A simmering conflict between the mayor of Toronto, Rob Ford, and a hardcore anti-Israeli group, Queers Against Israeli Apartheid, has ended with the gay group pulling the plug on its participation at the annual Toronto Gay Pride Parade, slated for June.
According to an April QuAIA statement, “Instead of marching as a contingent in the parade this year, QuAIA will focus its Pride Week activities on hosting a community event to raise awareness of Israeli apartheid, and how LGBTQ communities can pressure the Israeli government to comply with international law through the campaign for boycotts, divestments and sanctions.”
Ford announced in March that his administration plans to slash more than $100,000 in city funds for Toronto Gay Pride Week events because of the involvement of QuAIA.
“Taxpayers dollars should not go toward funding hate speech,” Ford said last month.
In response to QuAIA’s statement, the head of Canada’s Jewish Congress, Bernie M. Farber said, “This is a positive step and reaffirms what Canadian Jewish Congress has been saying all along. There is absolutely no place in the Pride Parade for hateful and discriminatory messages. The Pride Parade should be about openness and inclusivity – and not about divisive, inflammatory messaging – which serves only to create a hostile and toxic environment.”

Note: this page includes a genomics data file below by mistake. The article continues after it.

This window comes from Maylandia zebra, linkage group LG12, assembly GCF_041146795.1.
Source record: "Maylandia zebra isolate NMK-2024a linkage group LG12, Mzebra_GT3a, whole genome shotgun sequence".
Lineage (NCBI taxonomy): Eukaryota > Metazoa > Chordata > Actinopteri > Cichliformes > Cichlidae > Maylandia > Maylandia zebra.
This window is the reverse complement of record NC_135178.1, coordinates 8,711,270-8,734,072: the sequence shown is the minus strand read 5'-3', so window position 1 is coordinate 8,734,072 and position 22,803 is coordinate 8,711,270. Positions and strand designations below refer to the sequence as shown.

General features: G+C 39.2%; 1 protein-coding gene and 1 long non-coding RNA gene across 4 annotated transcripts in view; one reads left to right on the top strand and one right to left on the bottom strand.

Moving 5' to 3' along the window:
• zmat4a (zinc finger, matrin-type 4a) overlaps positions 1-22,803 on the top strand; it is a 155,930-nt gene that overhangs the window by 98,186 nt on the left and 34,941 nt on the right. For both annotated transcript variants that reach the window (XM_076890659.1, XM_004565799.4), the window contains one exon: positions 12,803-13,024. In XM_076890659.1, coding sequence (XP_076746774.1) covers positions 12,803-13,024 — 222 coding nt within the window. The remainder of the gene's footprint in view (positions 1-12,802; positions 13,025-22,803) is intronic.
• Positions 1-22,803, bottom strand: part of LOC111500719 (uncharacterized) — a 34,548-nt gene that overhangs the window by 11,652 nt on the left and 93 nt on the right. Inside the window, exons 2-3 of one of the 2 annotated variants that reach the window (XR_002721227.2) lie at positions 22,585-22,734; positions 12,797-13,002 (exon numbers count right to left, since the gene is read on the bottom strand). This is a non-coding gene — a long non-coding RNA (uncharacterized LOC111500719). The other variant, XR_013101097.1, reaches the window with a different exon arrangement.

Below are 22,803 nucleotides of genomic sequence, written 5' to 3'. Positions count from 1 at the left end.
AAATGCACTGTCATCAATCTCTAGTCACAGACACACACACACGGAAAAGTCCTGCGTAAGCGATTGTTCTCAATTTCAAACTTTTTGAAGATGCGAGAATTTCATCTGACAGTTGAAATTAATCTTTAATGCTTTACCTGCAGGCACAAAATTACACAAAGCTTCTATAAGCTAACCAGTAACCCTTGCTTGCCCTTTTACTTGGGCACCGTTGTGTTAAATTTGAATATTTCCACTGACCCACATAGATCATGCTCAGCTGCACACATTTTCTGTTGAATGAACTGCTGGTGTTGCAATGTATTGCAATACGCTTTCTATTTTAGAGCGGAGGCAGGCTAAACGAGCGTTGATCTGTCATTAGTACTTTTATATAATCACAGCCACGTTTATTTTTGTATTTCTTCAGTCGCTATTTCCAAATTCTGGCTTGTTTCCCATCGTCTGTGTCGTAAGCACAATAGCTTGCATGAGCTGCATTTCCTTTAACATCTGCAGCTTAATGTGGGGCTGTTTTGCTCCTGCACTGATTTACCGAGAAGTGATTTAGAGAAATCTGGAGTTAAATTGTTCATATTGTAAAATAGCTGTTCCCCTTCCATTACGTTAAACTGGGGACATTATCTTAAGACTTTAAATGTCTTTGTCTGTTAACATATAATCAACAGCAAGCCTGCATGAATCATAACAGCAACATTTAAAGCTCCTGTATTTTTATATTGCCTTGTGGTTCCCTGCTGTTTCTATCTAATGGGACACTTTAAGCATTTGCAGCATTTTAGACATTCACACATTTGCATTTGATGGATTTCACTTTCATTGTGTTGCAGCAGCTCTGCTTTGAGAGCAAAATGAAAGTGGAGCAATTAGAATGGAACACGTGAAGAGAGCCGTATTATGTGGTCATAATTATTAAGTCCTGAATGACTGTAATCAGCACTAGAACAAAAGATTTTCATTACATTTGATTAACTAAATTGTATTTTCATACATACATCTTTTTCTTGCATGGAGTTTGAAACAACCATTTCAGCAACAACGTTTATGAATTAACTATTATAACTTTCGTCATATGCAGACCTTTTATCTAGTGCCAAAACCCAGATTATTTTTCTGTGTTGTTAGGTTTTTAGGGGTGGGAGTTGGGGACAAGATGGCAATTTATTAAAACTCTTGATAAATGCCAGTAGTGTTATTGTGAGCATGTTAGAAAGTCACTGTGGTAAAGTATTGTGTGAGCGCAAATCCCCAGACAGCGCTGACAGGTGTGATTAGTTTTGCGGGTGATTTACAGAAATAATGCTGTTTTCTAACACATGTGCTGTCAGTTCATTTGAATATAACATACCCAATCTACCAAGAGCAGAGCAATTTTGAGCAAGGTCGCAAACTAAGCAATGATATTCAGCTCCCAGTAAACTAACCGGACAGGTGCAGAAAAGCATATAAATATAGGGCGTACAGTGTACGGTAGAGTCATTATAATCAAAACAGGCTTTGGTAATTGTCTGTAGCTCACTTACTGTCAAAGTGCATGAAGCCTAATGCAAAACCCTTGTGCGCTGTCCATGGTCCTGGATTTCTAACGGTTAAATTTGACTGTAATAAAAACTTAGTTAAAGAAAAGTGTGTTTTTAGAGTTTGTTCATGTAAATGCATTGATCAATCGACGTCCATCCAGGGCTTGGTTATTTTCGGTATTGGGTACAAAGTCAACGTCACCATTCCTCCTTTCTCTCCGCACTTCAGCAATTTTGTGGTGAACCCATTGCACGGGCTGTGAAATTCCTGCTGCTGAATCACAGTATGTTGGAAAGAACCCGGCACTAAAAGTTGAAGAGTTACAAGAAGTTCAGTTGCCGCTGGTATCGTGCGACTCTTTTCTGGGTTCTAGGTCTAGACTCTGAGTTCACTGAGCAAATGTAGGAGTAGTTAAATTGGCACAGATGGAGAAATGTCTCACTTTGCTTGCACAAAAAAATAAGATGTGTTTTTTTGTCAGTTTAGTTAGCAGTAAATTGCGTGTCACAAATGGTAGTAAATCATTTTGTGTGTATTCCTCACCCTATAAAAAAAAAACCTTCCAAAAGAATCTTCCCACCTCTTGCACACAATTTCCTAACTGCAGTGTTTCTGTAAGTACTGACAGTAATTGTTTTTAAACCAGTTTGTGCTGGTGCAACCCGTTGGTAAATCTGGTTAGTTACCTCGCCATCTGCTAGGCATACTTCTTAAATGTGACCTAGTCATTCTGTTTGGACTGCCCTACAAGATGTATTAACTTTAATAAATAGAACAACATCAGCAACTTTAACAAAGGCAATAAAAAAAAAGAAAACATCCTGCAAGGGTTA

The Canadian daily National Post reported that Toronto provides $128,000 in public monies for Pride, and roughly $250,000 for municipal services, like police and garbage removal.
According to the National Post
, Ford was not convinced that QuAIA will
not appear at this year’s parade. “...if they don’t march in the parade,
they get their money. If they do march, they won’t get their money.
That’s what council agreed to last year,” he said.
QuAIA issued a statement on its website, saying its non-participation is
a “challenge for Mayor Rob Ford” to test if he will continue funding
for the Gay Parade events.
A report from the city of Toronto published in April did not deem the
terminology “Israeli Apartheid” a violation Ontario’s criminal code or
the human rights statute.
However, Toronto City Councilman Giorgio Mammoliti said, “I understand
we’ve got a win on our hands. I see this as a victory for the Jewish
community. I see this as a victory for the city and for Pride as well.”